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The Importance of Listening in the Patient Experience

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The most recent research from The Beryl Institute Consumer Perspectives on Patient Experience 2018 explores what patients feel is the most important aspect of their care. In their research, the Beryl Institute asked over 2,000 consumers of all ages, genders, and geographic locations the question “What is important to you” in the patient’s experience? 56% of the consumers responded that people are more important than process and place.

When the researchers dug a bit deeper to inquire about the most important component of the patient experience, 95% of consumers ranked “listen to you” as very and extremely important to them. This research reminded me of some management development training I had earlier in my career – with the goal of putting patients at the center of their care.

Learning the Right Tools to Deliver Patient-Centered Care
When I was working at a hospital system in the mountain states, we wanted to change the organizational culture to be patient-centered. As you can imagine, this was not an easy task, but to start, we realized that we, as managers, needed to lead by example.

As part of our training, we learned new communication tools that would help us to elevate our conversations that previously seemed non-productive, repetitive, and blaming. An important tool in this toolbox was “listening to understand.” It seems so simple, but in order to respond differently, we needed to listen differently. We needed to listen without judgment, without making up information, without anger, and without jumping to conclusion.

The tool asks us to listen for four different types of information and consider this before we respond. We needed to listen and think about:

  • What happened (what was the event)
  • What are their thoughts or opinions about the event?
  • What are their feelings about the event?
  • What is their desired result?

How can a care provider send the message to the patient that “I am listening to you.”

After reading the Beryl Institute research, I went back to my materials and found some behaviors and action tips as you think about ways to ensure patients know you are listening:

      Face the patient and maintain eye contact. Talking to a patient while you scan the room, study a computer screen, or look at your phone signal that you are not fully present. You may think you are being efficient, but the patient is hoping that you would pay attention and listen fully.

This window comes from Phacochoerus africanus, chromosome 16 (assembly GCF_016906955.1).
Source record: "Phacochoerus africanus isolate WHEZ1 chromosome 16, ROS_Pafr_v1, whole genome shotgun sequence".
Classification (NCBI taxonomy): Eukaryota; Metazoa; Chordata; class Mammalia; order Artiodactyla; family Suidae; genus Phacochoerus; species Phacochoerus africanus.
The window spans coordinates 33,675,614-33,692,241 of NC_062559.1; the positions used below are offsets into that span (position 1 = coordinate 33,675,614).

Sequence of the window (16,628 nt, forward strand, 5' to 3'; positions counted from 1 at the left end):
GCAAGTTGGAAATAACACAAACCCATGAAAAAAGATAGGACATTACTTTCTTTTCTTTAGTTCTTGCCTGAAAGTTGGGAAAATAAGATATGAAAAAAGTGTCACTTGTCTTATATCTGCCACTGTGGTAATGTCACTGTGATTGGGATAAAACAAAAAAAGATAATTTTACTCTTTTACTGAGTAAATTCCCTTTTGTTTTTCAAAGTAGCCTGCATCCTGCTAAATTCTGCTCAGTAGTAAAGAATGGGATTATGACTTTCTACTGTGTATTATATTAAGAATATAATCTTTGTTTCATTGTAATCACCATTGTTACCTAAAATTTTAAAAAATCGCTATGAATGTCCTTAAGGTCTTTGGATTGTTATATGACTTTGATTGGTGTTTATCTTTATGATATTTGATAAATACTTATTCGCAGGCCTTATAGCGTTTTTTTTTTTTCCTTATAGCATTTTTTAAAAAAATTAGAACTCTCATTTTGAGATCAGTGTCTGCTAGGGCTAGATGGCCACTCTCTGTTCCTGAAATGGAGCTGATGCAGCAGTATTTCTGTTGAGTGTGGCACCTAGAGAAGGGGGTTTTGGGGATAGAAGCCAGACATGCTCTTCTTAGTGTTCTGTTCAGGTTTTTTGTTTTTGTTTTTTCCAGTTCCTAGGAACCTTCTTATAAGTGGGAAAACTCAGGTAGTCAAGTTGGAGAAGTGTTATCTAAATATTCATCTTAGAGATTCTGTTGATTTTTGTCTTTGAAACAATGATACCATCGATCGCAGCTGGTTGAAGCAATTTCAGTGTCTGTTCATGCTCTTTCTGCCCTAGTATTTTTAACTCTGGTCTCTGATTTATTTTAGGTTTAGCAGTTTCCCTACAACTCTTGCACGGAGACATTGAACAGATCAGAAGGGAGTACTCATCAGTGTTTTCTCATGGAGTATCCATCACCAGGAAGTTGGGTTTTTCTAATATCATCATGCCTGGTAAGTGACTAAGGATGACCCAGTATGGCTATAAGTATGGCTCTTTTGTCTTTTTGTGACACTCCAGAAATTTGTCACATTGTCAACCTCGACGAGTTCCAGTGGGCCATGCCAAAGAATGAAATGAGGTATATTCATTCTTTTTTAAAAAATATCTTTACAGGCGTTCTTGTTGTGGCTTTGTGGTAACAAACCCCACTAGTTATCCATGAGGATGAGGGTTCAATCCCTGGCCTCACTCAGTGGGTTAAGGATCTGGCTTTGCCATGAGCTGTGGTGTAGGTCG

Be attentive, but relaxed. Similar to the first point, being attentive is key, but for patients who may feel scared or anxious, keeping a relaxed demeanor will give them comfort.
      Keep an open mind. Listen without judging the patient or family. And listen without jumping to conclusions. Although you might have heard this before, it is new to the patient or family member. Additionally, try to avoid being a “sentence-grabber” or talk over the patient or family.
      Wait for the speaker to pause to ask clarifying questions. You can say “Wait a second, can you back-up? I didn’t understand what you just said about….” Ask questions to ensure understanding so you can respond appropriately.
      Give the speaker regular feedback. If the patient is saying one thing and the tone of their voice says another, you can mirror what the patient has said to check in on the emotions. For example, “You say you are ok, but by the tone of your voice, you seem upset” Paraphrase what the patient has said to make sure they know you have heard them. You can say: “Let’s see if I got this right…”
      Pay attention to what isn’t said. Look for the nonverbal cues that might give you hints about how the patient or family is feeling.

Just like we practiced our new tool of listening to understand, I recommend you practice these behaviors with the next person you talk with. Be conscious of the level of your attention and eye contact. Are you judging the speaker or jumping to conclusions? Can you remain neutral in the conversation? Can you give the speaker feedback by mirroring or paraphrasing what was said? Are you able to read the non-verbal cues that help convey how the speaker is feeling?

Practicing your listening skills will help cultivate the tool Listening to Understand and convey to patients and others that we are really listening and help them feel they are placed at the center of their own care.

Patterson, Grenny, McMillan Switzler. Crucial Conversations: Tools for talking when stakes are High. McGraw Hill, 2002.
Listening Skills.


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